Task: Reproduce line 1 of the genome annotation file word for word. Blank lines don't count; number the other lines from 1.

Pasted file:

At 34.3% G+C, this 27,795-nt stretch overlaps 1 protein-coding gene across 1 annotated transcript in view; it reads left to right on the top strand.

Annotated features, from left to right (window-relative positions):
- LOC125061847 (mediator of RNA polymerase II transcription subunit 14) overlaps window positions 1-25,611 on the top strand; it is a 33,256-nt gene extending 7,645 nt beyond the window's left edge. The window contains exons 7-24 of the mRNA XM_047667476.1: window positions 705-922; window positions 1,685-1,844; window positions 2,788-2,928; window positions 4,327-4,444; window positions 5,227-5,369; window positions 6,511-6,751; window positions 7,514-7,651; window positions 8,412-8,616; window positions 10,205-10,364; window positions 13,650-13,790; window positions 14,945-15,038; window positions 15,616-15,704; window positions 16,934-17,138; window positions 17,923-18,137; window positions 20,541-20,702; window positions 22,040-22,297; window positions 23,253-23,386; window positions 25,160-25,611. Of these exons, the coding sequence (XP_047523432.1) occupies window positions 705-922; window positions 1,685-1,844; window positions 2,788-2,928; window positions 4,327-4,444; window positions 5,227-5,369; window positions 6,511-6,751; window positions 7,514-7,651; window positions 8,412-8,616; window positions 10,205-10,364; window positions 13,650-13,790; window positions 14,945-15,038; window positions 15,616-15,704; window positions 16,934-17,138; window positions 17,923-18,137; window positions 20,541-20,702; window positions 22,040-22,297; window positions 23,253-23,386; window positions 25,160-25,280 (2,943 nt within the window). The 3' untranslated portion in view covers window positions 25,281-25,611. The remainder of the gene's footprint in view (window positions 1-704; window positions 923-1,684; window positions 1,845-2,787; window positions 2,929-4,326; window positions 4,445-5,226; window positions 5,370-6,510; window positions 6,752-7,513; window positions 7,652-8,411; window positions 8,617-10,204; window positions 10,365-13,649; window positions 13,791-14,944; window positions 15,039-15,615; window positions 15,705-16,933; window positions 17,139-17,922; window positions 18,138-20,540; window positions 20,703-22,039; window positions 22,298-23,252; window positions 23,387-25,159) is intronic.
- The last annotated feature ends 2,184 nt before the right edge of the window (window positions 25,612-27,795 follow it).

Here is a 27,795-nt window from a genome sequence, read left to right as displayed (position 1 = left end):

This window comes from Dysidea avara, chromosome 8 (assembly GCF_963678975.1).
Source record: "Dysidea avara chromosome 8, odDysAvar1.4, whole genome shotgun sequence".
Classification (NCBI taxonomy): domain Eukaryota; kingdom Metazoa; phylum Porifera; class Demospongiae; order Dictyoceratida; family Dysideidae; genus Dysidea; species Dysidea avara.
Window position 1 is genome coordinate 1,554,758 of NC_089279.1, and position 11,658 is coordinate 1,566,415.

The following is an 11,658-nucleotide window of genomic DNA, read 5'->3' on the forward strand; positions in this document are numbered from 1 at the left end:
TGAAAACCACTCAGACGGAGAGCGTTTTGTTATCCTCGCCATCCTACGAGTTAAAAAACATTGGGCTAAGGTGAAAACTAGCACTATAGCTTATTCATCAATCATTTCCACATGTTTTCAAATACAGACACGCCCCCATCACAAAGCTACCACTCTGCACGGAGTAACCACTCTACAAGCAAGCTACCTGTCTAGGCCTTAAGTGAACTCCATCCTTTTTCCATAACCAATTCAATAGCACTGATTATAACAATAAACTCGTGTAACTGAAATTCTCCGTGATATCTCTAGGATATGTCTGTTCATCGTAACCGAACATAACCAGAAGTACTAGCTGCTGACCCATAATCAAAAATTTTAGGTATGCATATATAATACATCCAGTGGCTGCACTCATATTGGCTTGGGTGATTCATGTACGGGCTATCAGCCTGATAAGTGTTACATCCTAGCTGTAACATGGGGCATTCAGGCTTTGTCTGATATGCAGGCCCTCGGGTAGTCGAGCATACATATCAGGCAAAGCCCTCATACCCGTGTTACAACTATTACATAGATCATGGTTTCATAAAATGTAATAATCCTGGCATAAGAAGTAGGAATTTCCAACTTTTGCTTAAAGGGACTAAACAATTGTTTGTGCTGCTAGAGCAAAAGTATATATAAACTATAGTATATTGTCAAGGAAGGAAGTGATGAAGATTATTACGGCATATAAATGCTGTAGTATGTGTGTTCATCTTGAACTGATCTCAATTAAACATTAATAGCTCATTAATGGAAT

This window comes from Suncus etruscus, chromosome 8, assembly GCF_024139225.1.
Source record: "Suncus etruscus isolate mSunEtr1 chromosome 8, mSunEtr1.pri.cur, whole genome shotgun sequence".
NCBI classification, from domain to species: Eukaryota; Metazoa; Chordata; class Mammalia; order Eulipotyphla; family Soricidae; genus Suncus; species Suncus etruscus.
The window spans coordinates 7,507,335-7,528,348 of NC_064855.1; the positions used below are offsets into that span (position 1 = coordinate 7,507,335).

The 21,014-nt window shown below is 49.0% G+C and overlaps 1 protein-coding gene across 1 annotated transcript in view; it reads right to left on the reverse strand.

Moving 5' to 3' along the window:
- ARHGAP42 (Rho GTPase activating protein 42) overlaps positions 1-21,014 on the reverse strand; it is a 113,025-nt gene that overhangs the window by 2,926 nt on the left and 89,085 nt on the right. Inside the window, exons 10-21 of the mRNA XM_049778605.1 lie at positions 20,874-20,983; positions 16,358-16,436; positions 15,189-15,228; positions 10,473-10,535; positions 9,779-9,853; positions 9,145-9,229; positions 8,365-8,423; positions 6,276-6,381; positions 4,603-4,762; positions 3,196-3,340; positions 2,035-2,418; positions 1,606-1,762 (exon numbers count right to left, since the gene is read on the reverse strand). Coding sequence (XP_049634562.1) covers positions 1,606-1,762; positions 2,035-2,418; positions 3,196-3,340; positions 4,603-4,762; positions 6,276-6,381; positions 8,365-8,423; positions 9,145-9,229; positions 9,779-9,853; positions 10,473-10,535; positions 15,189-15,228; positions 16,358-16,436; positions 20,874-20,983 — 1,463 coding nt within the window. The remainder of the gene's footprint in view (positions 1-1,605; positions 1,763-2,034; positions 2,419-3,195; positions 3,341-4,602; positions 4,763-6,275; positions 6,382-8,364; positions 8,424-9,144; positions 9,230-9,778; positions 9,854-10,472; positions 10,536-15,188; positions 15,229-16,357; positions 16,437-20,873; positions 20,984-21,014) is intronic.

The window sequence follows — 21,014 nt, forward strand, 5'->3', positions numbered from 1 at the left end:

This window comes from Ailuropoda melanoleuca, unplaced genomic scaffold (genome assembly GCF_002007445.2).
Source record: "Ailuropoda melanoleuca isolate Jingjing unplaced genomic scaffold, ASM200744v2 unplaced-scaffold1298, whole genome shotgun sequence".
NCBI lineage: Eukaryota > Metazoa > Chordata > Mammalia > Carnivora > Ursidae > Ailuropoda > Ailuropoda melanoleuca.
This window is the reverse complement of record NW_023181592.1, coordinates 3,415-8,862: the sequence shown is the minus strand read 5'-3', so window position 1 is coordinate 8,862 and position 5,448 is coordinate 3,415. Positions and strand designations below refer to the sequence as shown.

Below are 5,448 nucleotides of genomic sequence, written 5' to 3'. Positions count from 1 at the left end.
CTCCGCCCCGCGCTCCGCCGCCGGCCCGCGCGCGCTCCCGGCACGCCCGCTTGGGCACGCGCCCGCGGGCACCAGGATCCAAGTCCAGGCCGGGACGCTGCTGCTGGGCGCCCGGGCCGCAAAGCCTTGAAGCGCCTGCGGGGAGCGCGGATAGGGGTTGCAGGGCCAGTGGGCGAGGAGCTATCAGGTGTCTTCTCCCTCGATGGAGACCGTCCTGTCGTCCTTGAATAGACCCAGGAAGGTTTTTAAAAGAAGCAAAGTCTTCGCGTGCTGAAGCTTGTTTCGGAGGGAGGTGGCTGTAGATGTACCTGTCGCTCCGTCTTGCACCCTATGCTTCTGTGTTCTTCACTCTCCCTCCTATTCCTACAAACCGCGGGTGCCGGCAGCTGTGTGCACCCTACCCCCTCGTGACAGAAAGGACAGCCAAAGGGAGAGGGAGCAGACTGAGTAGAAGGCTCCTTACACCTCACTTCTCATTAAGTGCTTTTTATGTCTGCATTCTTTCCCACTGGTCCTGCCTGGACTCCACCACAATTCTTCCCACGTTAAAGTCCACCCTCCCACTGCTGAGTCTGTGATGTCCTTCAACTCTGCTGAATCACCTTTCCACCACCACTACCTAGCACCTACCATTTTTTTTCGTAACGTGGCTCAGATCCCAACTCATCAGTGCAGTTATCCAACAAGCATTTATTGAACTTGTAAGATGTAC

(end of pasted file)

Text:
At 34.3% G+C, this 27,795-nt stretch overlaps 1 protein-coding gene across 1 annotated transcript in view; it reads left to right on the top strand.